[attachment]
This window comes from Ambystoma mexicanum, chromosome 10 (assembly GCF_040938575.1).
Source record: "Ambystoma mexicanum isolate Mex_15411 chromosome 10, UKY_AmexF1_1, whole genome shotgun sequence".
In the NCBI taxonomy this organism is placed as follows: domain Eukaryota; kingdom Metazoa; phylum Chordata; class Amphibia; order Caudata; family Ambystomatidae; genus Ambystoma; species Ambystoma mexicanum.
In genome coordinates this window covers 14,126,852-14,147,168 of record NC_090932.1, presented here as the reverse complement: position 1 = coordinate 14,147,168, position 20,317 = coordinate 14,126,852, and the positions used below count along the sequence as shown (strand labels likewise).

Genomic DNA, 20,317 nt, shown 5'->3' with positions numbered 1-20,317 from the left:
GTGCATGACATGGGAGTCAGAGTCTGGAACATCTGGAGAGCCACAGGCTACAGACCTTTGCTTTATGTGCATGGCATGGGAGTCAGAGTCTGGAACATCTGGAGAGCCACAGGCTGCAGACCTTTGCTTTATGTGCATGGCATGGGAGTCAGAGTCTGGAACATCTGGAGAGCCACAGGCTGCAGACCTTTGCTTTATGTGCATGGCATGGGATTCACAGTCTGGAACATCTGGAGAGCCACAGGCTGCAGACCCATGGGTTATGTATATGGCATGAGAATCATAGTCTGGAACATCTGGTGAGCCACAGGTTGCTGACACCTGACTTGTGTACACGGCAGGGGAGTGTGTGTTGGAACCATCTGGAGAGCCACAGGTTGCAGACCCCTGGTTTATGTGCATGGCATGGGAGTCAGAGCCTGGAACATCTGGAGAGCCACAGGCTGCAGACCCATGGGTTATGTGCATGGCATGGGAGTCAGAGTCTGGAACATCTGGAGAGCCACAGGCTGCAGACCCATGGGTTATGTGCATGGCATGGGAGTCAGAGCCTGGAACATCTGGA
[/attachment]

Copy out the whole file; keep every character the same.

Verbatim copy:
This window comes from Ambystoma mexicanum, chromosome 10 (assembly GCF_040938575.1).
Source record: "Ambystoma mexicanum isolate Mex_15411 chromosome 10, UKY_AmexF1_1, whole genome shotgun sequence".
In the NCBI taxonomy this organism is placed as follows: domain Eukaryota; kingdom Metazoa; phylum Chordata; class Amphibia; order Caudata; family Ambystomatidae; genus Ambystoma; species Ambystoma mexicanum.
In genome coordinates this window covers 14,126,852-14,147,168 of record NC_090932.1, presented here as the reverse complement: position 1 = coordinate 14,147,168, position 20,317 = coordinate 14,126,852, and the positions used below count along the sequence as shown (strand labels likewise).

Genomic DNA, 20,317 nt, shown 5'->3' with positions numbered 1-20,317 from the left:
GTGCATGACATGGGAGTCAGAGTCTGGAACATCTGGAGAGCCACAGGCTACAGACCTTTGCTTTATGTGCATGGCATGGGAGTCAGAGTCTGGAACATCTGGAGAGCCACAGGCTGCAGACCTTTGCTTTATGTGCATGGCATGGGAGTCAGAGTCTGGAACATCTGGAGAGCCACAGGCTGCAGACCTTTGCTTTATGTGCATGGCATGGGATTCACAGTCTGGAACATCTGGAGAGCCACAGGCTGCAGACCCATGGGTTATGTATATGGCATGAGAATCATAGTCTGGAACATCTGGTGAGCCACAGGTTGCTGACACCTGACTTGTGTACACGGCAGGGGAGTGTGTGTTGGAACCATCTGGAGAGCCACAGGTTGCAGACCCCTGGTTTATGTGCATGGCATGGGAGTCAGAGCCTGGAACATCTGGAGAGCCACAGGCTGCAGACCCATGGGTTATGTGCATGGCATGGGAGTCAGAGTCTGGAACATCTGGAGAGCCACAGGCTGCAGACCCATGGGTTATGTGCATGGCATGGGAGTCAGAGCCTGGAACATCTGGA